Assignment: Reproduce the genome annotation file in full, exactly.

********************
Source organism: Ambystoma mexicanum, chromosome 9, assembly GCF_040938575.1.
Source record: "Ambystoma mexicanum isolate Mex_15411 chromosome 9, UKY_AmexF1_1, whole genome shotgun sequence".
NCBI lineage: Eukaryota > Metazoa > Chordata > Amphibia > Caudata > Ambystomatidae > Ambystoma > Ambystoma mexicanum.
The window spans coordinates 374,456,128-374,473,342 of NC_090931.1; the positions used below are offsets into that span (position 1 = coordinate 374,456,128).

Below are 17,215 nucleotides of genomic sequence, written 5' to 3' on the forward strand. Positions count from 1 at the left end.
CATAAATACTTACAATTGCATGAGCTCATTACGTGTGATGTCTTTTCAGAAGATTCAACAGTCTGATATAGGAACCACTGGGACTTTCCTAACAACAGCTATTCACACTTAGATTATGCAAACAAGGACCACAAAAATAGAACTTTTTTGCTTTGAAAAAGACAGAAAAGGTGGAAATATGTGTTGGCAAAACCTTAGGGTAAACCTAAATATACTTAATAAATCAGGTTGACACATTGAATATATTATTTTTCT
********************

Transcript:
Source organism: Ambystoma mexicanum, chromosome 9, assembly GCF_040938575.1.
Source record: "Ambystoma mexicanum isolate Mex_15411 chromosome 9, UKY_AmexF1_1, whole genome shotgun sequence".
NCBI lineage: Eukaryota > Metazoa > Chordata > Amphibia > Caudata > Ambystomatidae > Ambystoma > Ambystoma mexicanum.
The window spans coordinates 374,456,128-374,473,342 of NC_090931.1; the positions used below are offsets into that span (position 1 = coordinate 374,456,128).

Below are 17,215 nucleotides of genomic sequence, written 5' to 3' on the forward strand. Positions count from 1 at the left end.
CATAAATACTTACAATTGCATGAGCTCATTACGTGTGATGTCTTTTCAGAAGATTCAACAGTCTGATATAGGAACCACTGGGACTTTCCTAACAACAGCTATTCACACTTAGATTATGCAAACAAGGACCACAAAAATAGAACTTTTTTGCTTTGAAAAAGACAGAAAAGGTGGAAATATGTGTTGGCAAAACCTTAGGGTAAACCTAAATATACTTAATAAATCAGGTTGACACATTGAATATATTATTTTTCT